On July 25, 2014, a city crew showed up on the 2600 block of south Budlong Avenue in response to some bureaucrat's orders to solve the problem of tree roots pushing up a short segment of sidewalk. We don't know to what extent they explored ways to let the tree coexist with a new piece of sidewalk, but the first thing they did was bring out their chainsaws. It was a magnificent huge camphor tree, twice the height of the two-story 1909 Craftsman home it stood in front of. The tree was almost certainly planted when the house was built, long before anyone now living in this neighborhood was born. It was the treasure of the residents of the home it stood in front of. They were not consulted or given any warning or explanation. In an hour or so the wonderful tree was reduced to butchered scrap, which was carted away the next day, leaving the woman who heads the household in tears. This decision is a heavy blow to the residents whose home it graced, and to their neighbors for many blocks around.
Even though this part of West Adams is an old community, mostly built between 1903 and 1915, very few of the old giant trees remain. There is an even larger Morton Bay Fig in the next block south on the same side of Budlong, but it has escaped the city choppers because it is behind the fence on the house's front yard, while the victim on the 2600 block stood on the parkway.
Under current rules the city is supposed to plant two trees for every one it cuts down. We will see if, here in South Los Angeles, they follow through on that promise. But only the youngest of our neighborhood's residents can expect to live long enough for these replacements to even begin to approach the majesty of the tree that was destroyed.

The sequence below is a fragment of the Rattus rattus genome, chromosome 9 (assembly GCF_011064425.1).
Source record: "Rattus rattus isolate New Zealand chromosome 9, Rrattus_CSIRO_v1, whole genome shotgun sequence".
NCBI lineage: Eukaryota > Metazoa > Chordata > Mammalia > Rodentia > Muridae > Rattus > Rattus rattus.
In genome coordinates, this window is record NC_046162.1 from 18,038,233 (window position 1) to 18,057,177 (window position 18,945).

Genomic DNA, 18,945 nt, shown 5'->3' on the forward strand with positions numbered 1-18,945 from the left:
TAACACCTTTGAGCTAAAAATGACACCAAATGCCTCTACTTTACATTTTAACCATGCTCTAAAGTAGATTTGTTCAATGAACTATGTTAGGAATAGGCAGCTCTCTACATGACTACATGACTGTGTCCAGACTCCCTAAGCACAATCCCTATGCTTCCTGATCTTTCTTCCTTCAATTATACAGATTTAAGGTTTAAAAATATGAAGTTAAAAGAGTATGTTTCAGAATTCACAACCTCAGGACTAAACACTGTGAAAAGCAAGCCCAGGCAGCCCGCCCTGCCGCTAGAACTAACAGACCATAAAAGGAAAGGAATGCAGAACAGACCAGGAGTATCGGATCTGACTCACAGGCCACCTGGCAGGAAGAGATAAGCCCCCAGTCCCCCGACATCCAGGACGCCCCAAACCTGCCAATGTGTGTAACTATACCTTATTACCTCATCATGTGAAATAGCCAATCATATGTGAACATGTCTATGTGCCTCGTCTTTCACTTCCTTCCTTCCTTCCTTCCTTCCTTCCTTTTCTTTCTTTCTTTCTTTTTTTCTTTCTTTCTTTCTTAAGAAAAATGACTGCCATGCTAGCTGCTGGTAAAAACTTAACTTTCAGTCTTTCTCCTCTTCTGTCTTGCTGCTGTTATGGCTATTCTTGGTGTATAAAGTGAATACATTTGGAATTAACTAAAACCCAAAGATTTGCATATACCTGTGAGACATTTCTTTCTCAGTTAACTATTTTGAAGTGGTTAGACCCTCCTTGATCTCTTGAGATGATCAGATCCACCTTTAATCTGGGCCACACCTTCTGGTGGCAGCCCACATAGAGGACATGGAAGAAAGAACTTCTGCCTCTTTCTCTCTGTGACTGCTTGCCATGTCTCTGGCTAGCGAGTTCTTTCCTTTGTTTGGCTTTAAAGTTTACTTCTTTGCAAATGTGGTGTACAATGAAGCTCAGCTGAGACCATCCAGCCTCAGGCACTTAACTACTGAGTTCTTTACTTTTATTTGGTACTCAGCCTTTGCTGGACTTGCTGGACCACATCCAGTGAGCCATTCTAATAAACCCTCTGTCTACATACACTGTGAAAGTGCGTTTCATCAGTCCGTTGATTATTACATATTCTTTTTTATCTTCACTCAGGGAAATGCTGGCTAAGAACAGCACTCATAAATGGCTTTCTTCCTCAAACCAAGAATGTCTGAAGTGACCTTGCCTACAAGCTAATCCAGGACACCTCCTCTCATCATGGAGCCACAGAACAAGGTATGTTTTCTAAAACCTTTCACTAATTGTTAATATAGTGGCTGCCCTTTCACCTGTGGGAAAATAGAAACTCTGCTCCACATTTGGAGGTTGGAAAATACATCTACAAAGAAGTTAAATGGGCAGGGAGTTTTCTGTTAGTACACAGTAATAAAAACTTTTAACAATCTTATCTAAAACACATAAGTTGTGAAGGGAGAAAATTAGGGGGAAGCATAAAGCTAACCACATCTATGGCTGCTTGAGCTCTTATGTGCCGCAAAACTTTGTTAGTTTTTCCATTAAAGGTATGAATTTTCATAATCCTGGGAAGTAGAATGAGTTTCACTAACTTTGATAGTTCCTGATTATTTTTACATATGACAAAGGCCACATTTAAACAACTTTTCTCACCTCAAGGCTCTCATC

Our sidewalks are now on a hundred year schedule for repairs. Surely in the few cases where something is done about sidewalks in our lifetime we shouldn't have to pay for the repair by losing our finest trees.
We do not know what options the city considered in this case. There are often ways to save the tree while replacing a raised sidewalk. The city needs to explain their actions to the residents and to the local neighborhood association, the Van Buren Place Community Restoration Association. On the 2600 block of Van Buren Place as an accommodation for expanding roots the sidewalk was narrowed by about a foot as it went past a large tree. Roots can be shaved and covered, then topped with thinner than standard concrete. There are other possible measures that might have been applicable.
We would like to receive an explanation of why the Department of Public Works felt they had to cut down this tree, and some review of this policy to reassure our citizens that killing the tree is not the first option where sidewalks have been damaged.
The Van Buren Place Community Restoration Association has planted, or caused to have planted and raised funds for several years of initial watering, about 70 trees in our immediate area in the last 25 years. Even the oldest of these is a small sapling compared to the Budlong camphor tree, and we feel its loss keenly.
Three oil company drill sites in the West Adams section of South Los Angeles, operating more than 100 underground wells, have been the center of recent citizen protests, ramped up government inspections, a City Attorney lawsuit, and complaints that the city's Zoning Administration has violated municipal code and possibly state law in fast-tracking oil company expansion plans. These events have raised broader questions as to the competence of the city's oversight of an industry that deals in toxic, explosive, and flammable materials but has been allowed, from the days in the late nineteenth century when there were few zoning rules, to establish thousands of wells in residential neighborhoods throughout the city. Since the early 1960s most of these have been slant drilled underground, with scores of pipes emanating in all directions from anonymous compounds hidden behind high walls.